UPDATE2: I have found out these days one reason why the Chinanews-meter shows such a sharp fall in 2009: in the beginning of the year the popular correspondent of La Vanguardia, Rafael Poch, was demobilised from Beijing. It is very possible that a few hundred of the articles missing in 09  can be explained by his absence.  Of the charts above, probably the general reality of Western media is somewhere between the USAToday and the NYT charts. I am still looking for a way to put numbers to that, any idea would be welcome.

    Did China wreck the Copenhagen deal?

    Tuesday, December 29th, 2009

    The summit of Copenhagen has inspired some hot debate on the media, for the most part more related to international politics than to climate change. Some spectacular pieces like Mark Lynas’ on the Guardian have been followed by more moderate opinions, like those appeared on Danwei and Inside Out, trying to understand the roles of China and US in this affair.

    But of all I have read on the subject, the best information around is still to be found on the Shanghai Scrap blog. He reminds us that climate change is not and cannot be the first priority for the government and the people of China today. It is an "uptown" concern, completely foreign to those who are still worrying whether their drinking water contains lead, or whether they will need a gas mask to breathe the Beijing air tomorrow.

    But back to the question: Did China really wreck the Copenhagen deal? In other words, was there really a deal ready to be signed and China unexpectedly rejected it, ruining the heroic efforts of the Western World led by president Obama?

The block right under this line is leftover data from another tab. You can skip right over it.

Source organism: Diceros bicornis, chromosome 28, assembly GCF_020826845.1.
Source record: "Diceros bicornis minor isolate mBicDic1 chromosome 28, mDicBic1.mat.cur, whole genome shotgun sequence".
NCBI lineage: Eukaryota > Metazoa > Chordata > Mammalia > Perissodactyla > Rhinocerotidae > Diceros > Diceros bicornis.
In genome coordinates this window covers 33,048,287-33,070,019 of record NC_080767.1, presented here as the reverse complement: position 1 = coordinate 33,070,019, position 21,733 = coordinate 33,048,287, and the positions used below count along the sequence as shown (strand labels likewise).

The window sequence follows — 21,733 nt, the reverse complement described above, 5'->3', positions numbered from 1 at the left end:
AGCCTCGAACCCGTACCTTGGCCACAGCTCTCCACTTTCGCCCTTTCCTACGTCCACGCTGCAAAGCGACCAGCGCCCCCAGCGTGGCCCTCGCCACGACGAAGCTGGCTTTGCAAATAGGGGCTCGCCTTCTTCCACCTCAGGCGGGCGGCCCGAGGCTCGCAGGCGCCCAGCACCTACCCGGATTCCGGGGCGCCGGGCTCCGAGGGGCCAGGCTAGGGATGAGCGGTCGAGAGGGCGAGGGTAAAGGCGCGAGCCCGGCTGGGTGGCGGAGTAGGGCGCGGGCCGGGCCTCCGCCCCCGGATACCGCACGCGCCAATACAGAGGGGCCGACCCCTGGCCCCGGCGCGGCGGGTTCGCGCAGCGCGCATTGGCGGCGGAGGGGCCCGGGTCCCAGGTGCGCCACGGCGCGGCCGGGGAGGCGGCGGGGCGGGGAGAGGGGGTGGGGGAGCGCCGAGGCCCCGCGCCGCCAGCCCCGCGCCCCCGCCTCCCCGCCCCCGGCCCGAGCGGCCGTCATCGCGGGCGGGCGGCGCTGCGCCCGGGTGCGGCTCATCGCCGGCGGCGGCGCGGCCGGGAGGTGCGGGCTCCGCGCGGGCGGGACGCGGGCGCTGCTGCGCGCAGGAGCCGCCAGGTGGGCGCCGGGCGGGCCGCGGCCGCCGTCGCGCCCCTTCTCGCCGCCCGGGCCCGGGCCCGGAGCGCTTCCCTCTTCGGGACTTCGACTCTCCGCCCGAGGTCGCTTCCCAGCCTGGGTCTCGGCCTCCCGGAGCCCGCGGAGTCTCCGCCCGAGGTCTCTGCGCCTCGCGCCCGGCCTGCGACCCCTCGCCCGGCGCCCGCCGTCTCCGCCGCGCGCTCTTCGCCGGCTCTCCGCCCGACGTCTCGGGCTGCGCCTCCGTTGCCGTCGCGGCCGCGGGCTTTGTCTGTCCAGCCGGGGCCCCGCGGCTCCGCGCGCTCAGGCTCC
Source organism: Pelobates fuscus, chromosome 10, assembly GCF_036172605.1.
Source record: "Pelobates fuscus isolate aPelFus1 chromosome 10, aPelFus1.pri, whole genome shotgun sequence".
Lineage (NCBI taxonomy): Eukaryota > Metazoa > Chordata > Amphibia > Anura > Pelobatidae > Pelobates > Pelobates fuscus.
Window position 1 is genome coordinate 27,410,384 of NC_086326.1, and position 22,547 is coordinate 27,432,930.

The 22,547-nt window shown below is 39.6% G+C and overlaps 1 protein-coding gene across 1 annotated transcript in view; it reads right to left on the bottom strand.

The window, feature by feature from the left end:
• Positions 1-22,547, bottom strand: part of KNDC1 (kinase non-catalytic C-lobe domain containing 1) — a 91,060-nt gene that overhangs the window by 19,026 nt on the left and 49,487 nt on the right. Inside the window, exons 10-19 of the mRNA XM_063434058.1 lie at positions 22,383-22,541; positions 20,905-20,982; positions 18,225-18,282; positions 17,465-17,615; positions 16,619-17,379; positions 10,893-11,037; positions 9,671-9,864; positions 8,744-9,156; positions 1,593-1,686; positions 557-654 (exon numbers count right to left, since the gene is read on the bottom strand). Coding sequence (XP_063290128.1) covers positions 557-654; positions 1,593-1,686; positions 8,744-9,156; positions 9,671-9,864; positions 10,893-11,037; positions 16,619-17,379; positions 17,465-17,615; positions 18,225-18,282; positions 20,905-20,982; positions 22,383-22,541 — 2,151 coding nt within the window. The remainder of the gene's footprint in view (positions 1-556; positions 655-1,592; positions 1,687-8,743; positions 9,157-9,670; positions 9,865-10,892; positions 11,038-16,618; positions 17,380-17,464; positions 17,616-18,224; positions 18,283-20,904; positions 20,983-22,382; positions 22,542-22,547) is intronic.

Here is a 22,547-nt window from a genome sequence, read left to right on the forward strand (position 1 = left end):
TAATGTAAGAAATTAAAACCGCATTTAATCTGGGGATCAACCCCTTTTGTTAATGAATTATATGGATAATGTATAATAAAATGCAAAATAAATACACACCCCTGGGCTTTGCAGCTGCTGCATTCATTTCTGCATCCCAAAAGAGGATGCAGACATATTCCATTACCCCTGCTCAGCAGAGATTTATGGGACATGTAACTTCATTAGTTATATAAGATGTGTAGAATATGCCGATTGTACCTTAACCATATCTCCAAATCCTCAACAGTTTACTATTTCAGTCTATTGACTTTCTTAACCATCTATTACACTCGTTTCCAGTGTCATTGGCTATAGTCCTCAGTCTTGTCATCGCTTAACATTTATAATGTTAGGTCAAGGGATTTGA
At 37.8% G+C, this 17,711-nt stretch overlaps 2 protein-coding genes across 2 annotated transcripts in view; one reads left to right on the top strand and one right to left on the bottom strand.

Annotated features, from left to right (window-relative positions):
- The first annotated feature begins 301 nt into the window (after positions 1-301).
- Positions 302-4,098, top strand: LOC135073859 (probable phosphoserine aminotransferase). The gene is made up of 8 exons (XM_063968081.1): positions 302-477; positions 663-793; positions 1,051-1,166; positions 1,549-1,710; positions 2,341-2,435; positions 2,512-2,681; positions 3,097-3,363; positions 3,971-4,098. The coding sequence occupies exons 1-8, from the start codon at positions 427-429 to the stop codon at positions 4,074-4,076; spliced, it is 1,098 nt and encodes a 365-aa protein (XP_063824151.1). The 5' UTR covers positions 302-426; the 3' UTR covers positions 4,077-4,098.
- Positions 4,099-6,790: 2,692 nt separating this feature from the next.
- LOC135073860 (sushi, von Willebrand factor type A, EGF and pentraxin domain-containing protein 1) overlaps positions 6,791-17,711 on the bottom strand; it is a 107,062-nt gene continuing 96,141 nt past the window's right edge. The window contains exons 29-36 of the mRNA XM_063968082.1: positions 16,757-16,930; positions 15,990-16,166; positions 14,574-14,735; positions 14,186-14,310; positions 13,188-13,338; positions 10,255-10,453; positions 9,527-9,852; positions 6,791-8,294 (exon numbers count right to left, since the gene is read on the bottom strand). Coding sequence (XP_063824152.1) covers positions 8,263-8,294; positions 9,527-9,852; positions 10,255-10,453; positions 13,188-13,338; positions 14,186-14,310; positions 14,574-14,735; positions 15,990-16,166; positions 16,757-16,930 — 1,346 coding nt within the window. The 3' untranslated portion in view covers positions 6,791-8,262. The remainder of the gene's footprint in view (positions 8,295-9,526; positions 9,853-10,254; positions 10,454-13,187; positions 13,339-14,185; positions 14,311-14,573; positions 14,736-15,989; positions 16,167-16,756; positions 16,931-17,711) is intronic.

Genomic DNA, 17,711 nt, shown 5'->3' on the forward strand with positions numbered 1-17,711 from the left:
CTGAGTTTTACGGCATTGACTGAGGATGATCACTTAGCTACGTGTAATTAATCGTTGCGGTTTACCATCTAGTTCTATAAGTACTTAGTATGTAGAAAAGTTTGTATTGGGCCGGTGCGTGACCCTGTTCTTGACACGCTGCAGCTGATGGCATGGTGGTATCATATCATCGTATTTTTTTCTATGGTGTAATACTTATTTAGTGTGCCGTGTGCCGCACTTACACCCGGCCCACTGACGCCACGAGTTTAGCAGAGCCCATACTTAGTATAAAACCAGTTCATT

What the hell happened in Copenhagen

    Have you noticed that, when there is something really important in stake, governments organize summits as small as possible to get a meaningful deal, and only reluctantly they accept new participants in the G groups? The climate summits are just the opposite, everyone is invited, carbon footprint and all, the more the merrier. The World has become so multilateral today… especially when multilateralism is in our own interest.

    Climate change is always a great subject for politicking, because the success in the negotiations or the problems arising from the failures will not be felt during the political life of the protagonists. It is one of those subjects where the only real measure of success is the perception of the home public immediately after the meeting. And clever politicians don’t let the opportunity pass to fabricate a good story.

    For the Obama administration the objective of the negotiations can be summarized as: ensuring a deal is signed sufficiently meaningless to cause little problems with the industrial lobbies, and sufficiently powerful that the climate change enthusiasts are satisfied. Since this is obviously impossible, there is a plan B: ensure that whatever happens, it is somebody else’s fault. This is where China makes an excellent partner.

    Partly for the reasons given in the Shanghai Scrap posts, and partly because it is not a democracy and it can control the information circulating internally, China is much less worried about the Copenhagen game than Obama. Free of internal pressure and faced with very mild international pressure, Chinese leaders will logically reject any deal that involves a sacrifice for their country. They will also neglect to give a coherent explanation in the language of the international media, offering a great target for post-Copenhagen accusations.

    Now, I know Obama’s ambassador is not not an expert in China, but I can’t believe he was so incompetent to ignore the facts above. Obama himself was in China a month ago, and it is impossible that he didn’t know the obvious: that China was never going to sign an agreement forcing her to accept international inspectors with access to virtually every strategic industry, and with the power to expose to the World and to the Chinese public all the weaknesses of the Chinese system.